Repository URL:
http://philsci-archive.pitt.edu/id/eprint/9961
Author(s):
Robert Rynasiewicz
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preprint description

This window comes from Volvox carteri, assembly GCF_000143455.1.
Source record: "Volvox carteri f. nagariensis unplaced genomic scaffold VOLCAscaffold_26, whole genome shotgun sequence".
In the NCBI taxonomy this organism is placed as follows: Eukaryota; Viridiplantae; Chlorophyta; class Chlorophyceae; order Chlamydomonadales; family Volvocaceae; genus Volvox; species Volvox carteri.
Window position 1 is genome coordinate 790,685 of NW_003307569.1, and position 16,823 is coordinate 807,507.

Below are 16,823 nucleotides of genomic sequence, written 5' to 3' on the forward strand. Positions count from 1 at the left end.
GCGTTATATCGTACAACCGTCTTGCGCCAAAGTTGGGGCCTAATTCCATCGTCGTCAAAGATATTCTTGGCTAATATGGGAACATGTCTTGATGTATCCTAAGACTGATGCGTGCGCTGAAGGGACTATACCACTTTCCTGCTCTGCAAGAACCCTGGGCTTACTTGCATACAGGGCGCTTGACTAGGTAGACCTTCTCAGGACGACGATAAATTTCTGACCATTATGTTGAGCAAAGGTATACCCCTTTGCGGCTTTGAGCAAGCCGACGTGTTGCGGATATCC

One finds, even in texts by distinguished physicists, diverse enunciations of the correspondence principle. Typical is that quantum mechanics should agree with classical mechanics in some appropriate limit. Most commonly, the limit specified is that of high quantum numbers, or of large masses and orbits of large dimensions. But sometimes it is specified as mean behavior when large numbers quanta are involved, or sometimes even as just the average of quantum mechanical variables. Sometimes, the principle is even taken as a prescription for replacing the classical dynamical observables with an appropriate mathematical operator. In 1918, however, Bohr proposed what he would later call the correspondence principle as a way of deriving amplitudes and polarizations of emitted and absorbed spectral lines. I will begin with Bohr's principle and trace the evolution of correspondence considerations through the 1920's, with a view as to whether in each case it is supposed to play the role of a theorem, an adequacy constraint, an inductive hypothesis or a heuristic.

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